Lovullo preached the ‘L’ word, and Diamondbacks players listened

PHOENIX — When a sports organization hires a new head coach or manager, many place an importance on creating a new culture in hopes of altering past results.

For first-year Arizona Diamondbacks manager Torey Lovullo, that was a priority from day one.

“I wanted to just establish a relationship with these guys,” Lovullo said. “Establishing a culture of togetherness and family and unity was the most important thing to me.”

To many, the manager who spent the previous four years of his managerial career as a bench coach for the Boston Red Sox is mild-mannered and relatively quiet.

He hasn’t been known to show much emotion during games and hardly ever found himself in a back-and-forth scenario with an umpire or player. But he quickly became the type of manager who saw things straight-forward and relied on effective communication.

“He’s as good as I’ve ever seen communication-wise,” outfielder A.J. Pollock said. “He’s never going to tell you something and do something else. He’s very confident in what he’s doing and I think that’s pretty important when you have all sorts of things going on. This guy is as steady as you get — cool, calm, and collected. We’re very lucky to have him.”

Of almost anyone on the ball club aside from the longest tenured player — Paul Goldschmidt — Pollock has been through a rough stretch in Arizona as part of five consecutive .500 or below seasons.

Even for outfielder David Peralta, who has been with the ball club since 2014, he’s seen just how one change in the clubhouse can affect everything. A change in the form of a new manager and a new culture.

“(He) brings a lot of energy, good energy, good vibes,” Peralta said. “You can feel it. As a whole team, you can feel it. That’s why our clubhouse is more like a family room.”

Lovullo began establishing a more close-knit team as early as spring training. He knew that by communicating to his team and sharing his goals for the season early on, the players would be more willing to buy in and embrace his approach.

It was an approach that focused on one word. A word that many are hard pressed to say at times.

“I wasn’t afraid to talk about the word (love),” Lovullo said. “You know, baseball and sports, we’re very macho people and we feel that, but we’re afraid to talk about it. I think that the guys use the word ‘love’ and I think that we’ve developed a really special bond.”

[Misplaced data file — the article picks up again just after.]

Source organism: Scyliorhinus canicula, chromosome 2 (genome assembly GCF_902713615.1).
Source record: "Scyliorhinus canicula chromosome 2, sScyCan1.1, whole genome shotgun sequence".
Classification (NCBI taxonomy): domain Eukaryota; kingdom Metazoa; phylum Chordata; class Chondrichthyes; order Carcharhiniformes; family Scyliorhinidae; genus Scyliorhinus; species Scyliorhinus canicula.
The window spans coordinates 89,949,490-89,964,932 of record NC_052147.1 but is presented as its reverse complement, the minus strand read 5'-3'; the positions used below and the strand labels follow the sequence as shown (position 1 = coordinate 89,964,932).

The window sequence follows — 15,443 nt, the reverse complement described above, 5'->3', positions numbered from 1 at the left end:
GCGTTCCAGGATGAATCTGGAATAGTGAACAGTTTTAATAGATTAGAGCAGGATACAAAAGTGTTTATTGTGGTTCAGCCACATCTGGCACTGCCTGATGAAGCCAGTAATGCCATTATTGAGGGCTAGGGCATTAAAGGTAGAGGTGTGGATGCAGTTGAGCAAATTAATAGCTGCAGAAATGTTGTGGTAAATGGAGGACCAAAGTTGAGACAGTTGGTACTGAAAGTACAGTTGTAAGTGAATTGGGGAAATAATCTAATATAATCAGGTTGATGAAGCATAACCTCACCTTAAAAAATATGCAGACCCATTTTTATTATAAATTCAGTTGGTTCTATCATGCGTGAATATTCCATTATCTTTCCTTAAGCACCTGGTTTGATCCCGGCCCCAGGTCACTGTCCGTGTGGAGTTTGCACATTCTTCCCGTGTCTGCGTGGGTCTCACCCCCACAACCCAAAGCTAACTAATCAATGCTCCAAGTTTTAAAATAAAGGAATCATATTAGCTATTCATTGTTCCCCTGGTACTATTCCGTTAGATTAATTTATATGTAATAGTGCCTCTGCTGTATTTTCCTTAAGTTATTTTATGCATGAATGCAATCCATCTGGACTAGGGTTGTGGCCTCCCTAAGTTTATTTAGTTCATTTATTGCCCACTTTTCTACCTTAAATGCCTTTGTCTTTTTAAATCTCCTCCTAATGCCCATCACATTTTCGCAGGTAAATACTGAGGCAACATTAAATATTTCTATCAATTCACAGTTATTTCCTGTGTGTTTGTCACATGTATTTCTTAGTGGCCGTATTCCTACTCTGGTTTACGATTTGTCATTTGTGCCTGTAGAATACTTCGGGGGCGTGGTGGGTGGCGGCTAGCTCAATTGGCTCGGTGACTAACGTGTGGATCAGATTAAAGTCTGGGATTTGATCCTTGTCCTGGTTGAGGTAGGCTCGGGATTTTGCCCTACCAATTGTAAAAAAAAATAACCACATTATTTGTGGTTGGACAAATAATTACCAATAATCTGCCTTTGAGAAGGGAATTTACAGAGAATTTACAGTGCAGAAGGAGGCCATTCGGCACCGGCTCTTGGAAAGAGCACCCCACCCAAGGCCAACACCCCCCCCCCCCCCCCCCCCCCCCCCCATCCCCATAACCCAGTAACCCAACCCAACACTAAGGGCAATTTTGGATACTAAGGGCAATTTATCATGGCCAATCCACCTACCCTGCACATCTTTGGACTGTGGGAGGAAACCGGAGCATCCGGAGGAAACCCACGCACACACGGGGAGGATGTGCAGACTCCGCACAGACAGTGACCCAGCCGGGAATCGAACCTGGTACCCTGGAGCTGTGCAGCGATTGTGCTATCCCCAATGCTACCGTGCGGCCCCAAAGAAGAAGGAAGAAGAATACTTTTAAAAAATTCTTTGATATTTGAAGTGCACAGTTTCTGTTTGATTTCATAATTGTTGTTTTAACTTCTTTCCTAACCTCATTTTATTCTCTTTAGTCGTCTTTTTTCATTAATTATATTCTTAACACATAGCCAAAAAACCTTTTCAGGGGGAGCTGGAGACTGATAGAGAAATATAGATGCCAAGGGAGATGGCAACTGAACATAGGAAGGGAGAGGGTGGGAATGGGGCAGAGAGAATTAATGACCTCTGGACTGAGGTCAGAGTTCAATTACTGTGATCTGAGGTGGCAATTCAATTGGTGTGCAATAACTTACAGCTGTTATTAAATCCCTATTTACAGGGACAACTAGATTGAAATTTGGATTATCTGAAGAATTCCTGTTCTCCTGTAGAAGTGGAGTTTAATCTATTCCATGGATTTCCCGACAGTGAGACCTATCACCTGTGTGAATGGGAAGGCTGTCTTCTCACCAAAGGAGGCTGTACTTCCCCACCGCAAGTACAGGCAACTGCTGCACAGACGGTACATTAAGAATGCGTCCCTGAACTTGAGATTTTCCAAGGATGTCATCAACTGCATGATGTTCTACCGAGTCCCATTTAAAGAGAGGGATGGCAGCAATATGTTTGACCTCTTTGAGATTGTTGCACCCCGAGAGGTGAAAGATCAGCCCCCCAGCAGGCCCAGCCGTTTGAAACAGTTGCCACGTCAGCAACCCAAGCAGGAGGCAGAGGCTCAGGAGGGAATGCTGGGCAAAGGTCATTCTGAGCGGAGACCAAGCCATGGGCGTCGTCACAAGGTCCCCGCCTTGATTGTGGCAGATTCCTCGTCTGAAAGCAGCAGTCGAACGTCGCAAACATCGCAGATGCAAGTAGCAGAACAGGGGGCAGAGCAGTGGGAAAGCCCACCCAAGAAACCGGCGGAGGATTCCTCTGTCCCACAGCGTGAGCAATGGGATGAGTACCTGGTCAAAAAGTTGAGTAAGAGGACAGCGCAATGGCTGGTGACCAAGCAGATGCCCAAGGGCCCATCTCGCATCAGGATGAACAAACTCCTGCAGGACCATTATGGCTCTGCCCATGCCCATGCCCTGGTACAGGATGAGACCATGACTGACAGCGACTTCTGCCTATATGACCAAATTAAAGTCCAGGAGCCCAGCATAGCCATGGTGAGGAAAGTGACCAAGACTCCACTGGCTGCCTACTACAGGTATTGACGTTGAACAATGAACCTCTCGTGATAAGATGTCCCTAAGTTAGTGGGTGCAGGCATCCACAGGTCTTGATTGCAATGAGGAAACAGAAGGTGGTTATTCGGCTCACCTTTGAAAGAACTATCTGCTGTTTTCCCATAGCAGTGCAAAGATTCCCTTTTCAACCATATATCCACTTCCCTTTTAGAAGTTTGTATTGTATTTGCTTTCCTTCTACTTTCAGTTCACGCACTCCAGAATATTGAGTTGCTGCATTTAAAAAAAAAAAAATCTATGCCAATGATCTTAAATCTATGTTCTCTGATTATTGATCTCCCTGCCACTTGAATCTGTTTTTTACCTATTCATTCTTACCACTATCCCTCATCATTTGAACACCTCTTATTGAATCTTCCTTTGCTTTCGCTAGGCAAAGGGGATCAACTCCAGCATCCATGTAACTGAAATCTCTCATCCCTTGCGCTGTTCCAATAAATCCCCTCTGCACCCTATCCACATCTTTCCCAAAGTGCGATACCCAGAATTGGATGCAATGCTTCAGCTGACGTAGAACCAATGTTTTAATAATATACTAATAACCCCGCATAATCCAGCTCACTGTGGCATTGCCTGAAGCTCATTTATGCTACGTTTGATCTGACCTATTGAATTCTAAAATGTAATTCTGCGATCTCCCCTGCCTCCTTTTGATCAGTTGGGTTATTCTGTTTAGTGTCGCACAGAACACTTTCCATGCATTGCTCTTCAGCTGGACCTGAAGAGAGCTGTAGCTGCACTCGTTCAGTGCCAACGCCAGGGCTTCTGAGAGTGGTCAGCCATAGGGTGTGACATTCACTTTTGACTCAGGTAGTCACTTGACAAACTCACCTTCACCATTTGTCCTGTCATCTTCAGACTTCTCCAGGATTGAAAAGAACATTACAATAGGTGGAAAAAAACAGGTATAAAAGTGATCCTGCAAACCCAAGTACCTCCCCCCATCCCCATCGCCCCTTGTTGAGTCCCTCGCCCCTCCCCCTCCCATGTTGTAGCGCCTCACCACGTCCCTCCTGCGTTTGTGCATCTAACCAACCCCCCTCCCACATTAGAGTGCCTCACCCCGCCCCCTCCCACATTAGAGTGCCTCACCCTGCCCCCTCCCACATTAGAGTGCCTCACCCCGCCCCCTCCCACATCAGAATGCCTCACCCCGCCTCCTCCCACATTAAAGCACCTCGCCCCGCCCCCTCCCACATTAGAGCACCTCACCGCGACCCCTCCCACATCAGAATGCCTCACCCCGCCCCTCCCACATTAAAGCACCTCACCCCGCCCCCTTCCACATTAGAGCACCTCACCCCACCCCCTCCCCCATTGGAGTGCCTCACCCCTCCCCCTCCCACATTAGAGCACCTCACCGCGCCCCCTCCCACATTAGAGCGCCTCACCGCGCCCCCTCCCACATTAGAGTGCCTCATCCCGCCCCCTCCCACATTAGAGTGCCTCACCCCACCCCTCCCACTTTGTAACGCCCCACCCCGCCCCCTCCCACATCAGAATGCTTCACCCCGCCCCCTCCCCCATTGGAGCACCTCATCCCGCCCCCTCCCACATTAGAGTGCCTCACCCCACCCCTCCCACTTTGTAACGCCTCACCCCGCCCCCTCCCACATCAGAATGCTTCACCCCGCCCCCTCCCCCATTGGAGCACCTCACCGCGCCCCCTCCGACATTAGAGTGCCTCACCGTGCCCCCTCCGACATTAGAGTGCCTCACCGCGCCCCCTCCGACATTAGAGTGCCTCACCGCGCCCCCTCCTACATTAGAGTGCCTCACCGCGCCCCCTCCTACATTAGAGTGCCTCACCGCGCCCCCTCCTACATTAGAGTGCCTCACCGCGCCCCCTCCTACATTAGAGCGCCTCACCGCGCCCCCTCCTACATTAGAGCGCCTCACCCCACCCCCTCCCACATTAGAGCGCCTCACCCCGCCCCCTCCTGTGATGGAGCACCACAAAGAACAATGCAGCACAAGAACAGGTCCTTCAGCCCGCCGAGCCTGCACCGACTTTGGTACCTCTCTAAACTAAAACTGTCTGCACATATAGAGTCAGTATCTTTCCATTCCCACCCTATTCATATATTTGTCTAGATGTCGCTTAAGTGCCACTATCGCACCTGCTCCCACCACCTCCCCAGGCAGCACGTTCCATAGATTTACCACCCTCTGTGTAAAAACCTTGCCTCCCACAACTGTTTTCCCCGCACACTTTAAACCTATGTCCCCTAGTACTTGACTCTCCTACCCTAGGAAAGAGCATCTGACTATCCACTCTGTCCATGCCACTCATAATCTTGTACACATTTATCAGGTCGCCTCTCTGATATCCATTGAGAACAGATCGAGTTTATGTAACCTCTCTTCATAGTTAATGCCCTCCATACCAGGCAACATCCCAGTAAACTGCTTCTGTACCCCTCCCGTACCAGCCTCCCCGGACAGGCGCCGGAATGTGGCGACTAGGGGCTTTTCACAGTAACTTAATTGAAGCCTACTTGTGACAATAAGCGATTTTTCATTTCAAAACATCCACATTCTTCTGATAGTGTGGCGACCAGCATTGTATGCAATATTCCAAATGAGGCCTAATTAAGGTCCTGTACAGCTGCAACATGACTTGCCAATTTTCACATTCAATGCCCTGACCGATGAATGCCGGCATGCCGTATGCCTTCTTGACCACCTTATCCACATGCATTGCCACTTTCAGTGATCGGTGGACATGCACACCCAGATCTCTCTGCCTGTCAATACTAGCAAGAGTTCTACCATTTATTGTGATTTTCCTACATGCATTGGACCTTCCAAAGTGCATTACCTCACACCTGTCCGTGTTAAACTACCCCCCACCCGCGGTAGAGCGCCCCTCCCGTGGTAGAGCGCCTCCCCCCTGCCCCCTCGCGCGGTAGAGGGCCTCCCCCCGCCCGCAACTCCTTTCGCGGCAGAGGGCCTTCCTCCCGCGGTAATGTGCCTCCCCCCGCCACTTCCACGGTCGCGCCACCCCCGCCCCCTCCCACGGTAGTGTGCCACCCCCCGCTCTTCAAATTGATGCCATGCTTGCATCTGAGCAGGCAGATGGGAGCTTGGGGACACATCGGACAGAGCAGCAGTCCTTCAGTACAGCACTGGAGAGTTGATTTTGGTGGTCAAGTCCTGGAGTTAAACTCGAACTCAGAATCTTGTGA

The mild-mannered Lovullo had his sights set on that approach from the start and through a bond of communication and trust, others bought in.

“That was the first thing that I set out to do through my own actions and my own relationships, and I think that the guys caught on,” he said. “I’m both proud and honored by that.”

It’s evident that the past front office administration and managers in Arizona were dedicated to a different style of leadership. A style of leadership that left a fan base frustrated, players uncertain of their future, and an organization heading nowhere fast.

For Peralta, it’s easy to notice that what Lovullo has brought to the ball club has resulted in appreciation.

“The difference for us is communication and the way (he) came to us in the beginning and said, ‘Hey, we’re just going to play as a team. We’re going to be a big family.’ He’s communicated about whatever moves he’s going to do and everything and I think we can appreciate that.”

But now that they are here, one day away from playing in the National League Wild Card game, it comes down to relishing the moment but also being able to comprehend the full magnitude of it.

Much like he told his ball club at times during the season, Lovullo is making sure to repeat the same message as the clock ticks toward Wednesday.

“I want these guys to understand that something special is happening here,” Lovullo said. “We’re different, we’re different than everybody else. We’re preparing for a playoff game, and we deserve to feel good about that.”

Part of Lovullo’s message also stems from his World Series run with the Red Sox in 2013. An experience that the first-year manager is working to imbed into his players’ psyche.

“I’ll tell them to embrace this. Embrace it, enjoy it, it’s very well deserved,” Lovullo said. “When you go to bed at night, just know that tomorrow is going to bring another day of anticipation. What they’re feeling is normal and that’s the most important thing. The nervous energy that everybody is feeling, the excitement that we’re all feeling right now is extremely normal.”

“This is the greatest time of the year and I want these guys to experience it, embrace it, and remember it. It’s a good feeling.”

Beyond what Lovullo brought to the Diamondbacks in 2017 — a win improvement of 24 games, the most wins in franchise history by a first-year manager, an open-minded approach to success — he never once doubted his team.

Starting with an effective line of communication and relationships built on trust, the rest followed for one of the more exciting teams in baseball.

“It was a perfect story of delivering the message to try and change the culture, and then the players went out and executed every single day,” Lovullo said. “They did that on their own. They performed. They grew.

“They cared about one another. And you can see where that landed us.”